Do you need to prove that a tenant has been smoking cigarettes in a non-smoking area? Are you trying to track how secondhand smoke is getting from point A to point B? Call Indoor Science at (312) 920-9393 to get us involved in your secondhand smoke project.
What is Secondhand Smoke?
Secondhand smoke refers to the chemicals and particles that come off a lit cigarette (sidestream smoke) or are exhaled by the smoker and become part of the surrounding air. Secondhand smoke is more technically called “environmental tobacco smoke” or ETS for short. The EPA states that over 4,000 compounds have been identified in cigarette smoke.
Health Effects of Secondhand Smoke
Beyond the obvious health effects to smokers themselves (firsthand smoke), there are short-term (acute) and long-term (chronic) health effects of environmental tobacco smoke. Acute effects include eye nose and throat irritation. Other effects include respiratory infections, runny nose, nasal congestion, hoarseness, and odor annoyance. Chronic effects of ETS include cancer and asthma. Over 50 components of ETS are classified as known or suspected human carcinogens. After radon, ETS is the second leading cause of lung cancer for non-smokers. Secondhand smoke can be toxic to a developing fetus, causing stunted fetal growth or cognitive effects after birth.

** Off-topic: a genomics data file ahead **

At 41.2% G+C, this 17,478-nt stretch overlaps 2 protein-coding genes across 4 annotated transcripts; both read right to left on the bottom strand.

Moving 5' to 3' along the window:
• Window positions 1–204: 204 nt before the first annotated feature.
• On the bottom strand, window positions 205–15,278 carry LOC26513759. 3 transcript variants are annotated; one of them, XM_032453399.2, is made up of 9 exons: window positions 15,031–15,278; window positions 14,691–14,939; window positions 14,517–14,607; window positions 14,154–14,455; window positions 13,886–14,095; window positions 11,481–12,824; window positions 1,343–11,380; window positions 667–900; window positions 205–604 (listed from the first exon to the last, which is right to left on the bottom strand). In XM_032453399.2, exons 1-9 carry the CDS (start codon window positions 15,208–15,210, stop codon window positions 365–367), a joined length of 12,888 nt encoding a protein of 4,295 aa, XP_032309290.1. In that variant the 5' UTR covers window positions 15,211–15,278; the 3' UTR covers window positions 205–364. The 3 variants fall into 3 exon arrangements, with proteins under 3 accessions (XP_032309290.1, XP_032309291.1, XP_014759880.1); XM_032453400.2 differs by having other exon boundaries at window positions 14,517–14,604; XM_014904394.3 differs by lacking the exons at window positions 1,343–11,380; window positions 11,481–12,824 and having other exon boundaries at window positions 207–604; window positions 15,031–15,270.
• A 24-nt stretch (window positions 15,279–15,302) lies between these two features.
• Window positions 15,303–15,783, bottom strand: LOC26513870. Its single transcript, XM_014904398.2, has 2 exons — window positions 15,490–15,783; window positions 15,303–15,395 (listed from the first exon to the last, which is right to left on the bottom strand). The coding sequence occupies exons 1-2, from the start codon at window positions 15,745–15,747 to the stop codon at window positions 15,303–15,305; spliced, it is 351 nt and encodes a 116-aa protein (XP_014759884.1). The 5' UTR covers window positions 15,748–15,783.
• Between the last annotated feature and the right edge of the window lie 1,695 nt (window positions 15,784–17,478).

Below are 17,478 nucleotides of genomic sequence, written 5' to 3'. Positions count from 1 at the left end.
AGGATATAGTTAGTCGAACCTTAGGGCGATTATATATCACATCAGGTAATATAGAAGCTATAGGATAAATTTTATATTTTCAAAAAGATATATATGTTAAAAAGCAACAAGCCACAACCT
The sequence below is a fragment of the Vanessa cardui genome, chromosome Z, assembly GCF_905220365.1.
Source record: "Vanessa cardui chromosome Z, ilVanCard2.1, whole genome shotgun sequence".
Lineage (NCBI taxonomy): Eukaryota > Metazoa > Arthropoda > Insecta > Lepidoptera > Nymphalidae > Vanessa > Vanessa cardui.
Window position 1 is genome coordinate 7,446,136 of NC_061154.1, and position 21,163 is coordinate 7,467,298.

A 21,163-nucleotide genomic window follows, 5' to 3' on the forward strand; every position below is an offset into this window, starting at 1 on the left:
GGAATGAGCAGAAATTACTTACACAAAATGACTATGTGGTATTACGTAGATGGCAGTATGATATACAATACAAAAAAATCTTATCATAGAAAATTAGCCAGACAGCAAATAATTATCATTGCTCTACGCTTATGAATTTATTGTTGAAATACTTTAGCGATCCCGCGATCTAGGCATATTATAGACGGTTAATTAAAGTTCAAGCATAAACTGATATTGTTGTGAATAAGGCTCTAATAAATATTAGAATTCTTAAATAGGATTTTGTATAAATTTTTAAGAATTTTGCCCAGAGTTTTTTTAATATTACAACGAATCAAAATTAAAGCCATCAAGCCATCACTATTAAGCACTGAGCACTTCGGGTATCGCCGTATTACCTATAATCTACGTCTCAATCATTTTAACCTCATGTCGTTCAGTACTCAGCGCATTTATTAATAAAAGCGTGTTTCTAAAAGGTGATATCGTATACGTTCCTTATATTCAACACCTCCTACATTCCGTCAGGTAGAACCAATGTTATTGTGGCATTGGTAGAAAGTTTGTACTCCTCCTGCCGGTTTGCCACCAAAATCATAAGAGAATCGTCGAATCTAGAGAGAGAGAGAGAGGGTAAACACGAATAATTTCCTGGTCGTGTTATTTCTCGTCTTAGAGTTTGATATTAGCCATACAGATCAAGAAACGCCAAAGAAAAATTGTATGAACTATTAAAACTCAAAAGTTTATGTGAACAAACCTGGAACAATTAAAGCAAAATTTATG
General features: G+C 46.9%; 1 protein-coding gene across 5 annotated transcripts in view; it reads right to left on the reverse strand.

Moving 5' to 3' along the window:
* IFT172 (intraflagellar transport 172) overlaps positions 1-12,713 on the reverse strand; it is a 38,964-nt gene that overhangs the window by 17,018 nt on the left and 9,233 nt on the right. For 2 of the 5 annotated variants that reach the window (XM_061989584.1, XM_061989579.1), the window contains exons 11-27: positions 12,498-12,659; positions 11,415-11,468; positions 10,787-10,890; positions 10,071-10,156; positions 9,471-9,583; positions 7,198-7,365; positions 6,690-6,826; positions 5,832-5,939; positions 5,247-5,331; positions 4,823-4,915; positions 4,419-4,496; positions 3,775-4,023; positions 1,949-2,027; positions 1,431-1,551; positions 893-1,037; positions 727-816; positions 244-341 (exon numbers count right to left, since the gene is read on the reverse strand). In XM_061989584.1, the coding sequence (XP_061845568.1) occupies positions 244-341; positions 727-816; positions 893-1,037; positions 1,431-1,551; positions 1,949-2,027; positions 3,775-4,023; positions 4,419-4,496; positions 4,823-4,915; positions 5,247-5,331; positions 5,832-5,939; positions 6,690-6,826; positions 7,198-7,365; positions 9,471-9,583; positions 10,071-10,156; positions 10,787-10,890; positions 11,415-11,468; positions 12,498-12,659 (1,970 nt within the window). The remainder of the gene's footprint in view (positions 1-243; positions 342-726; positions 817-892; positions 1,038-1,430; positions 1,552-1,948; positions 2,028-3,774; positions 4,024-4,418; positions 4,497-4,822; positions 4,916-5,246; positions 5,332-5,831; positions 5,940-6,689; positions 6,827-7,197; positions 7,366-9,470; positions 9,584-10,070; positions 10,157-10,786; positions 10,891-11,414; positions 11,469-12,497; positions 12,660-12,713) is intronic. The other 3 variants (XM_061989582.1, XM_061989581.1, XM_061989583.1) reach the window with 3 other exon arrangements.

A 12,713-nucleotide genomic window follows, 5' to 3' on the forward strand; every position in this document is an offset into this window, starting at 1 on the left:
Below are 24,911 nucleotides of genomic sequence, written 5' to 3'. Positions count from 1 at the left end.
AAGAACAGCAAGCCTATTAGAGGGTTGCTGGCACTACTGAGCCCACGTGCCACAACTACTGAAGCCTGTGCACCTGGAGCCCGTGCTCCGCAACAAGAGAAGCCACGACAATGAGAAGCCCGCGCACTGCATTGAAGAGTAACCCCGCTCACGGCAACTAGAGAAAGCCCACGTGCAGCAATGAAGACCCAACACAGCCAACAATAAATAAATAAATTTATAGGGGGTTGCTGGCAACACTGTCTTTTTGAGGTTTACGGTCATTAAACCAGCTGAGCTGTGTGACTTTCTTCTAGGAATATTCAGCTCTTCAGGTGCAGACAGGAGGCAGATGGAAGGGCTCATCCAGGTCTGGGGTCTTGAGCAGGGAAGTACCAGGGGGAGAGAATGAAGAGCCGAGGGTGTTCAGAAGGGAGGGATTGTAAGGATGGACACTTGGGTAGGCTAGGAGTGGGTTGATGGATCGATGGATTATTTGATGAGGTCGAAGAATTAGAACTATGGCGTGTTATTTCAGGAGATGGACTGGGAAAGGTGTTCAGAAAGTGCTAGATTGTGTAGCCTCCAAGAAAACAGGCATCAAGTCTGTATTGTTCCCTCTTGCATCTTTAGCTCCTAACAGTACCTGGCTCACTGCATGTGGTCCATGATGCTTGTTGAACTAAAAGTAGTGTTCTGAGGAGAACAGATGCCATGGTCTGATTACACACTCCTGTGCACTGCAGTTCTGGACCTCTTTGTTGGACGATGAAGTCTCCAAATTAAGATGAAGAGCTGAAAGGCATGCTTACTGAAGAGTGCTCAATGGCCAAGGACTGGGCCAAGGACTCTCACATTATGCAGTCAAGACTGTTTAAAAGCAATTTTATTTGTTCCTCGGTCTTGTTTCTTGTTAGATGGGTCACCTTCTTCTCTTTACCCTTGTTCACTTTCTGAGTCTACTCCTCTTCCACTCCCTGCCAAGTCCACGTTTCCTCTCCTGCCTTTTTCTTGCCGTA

Testing for Cigarette Smoke
Many clients need to document the presence of secondhand smoke. Because ETS is a mixture of many different chemicals and particles, it is impossible to measure all the individual components. Therefore, various indicator measurements are typically used as a surrogate for cigarette and cigar smoke.
One common method is to collect air samples for chemical markers. One challenge is that the chemicals in cigarette smoke can also be from cooking, cleaning, and building materials. It is difficult to distinguish between these chemicals to definitively conclude they came from cigarette smoke.
Another method is to wipe surfaces to detect the presence of nicotine. Nicotine is a semi-volatile compound that can be found in the air, but it is more prevalent on surfaces. The concentrations on surfaces can be low and may be below the limit of detection for the laboratory analysis.
Besides testing chemicals, ongoing monitoring of fine particulate matter can document the presence of secondhand smoke. Indoor Science will log particle levels for 24 hours and compare them with an odor log kept by occupants. This report can show a spike in smoke particles during times when the smoke odor is strongest.
Each of these markers has limitations, so we may recommend a combination of tests.
Controlling Secondhand Smoke
Not only can Indoor Science document the presence of secondhand smoke, we can also provide recommendations for controlling it. We do not sell any products (e.g. air purifiers) or services (e.g. HVAC contracting), so our recommendations have your best interest in mind. We take a scientific approach and evaluate air pathways, pressurization and source control options.
What does it cost?
Call us at (312) 920-9393 for a customized quote. Pricing will be based on the method used and the number of tests collected.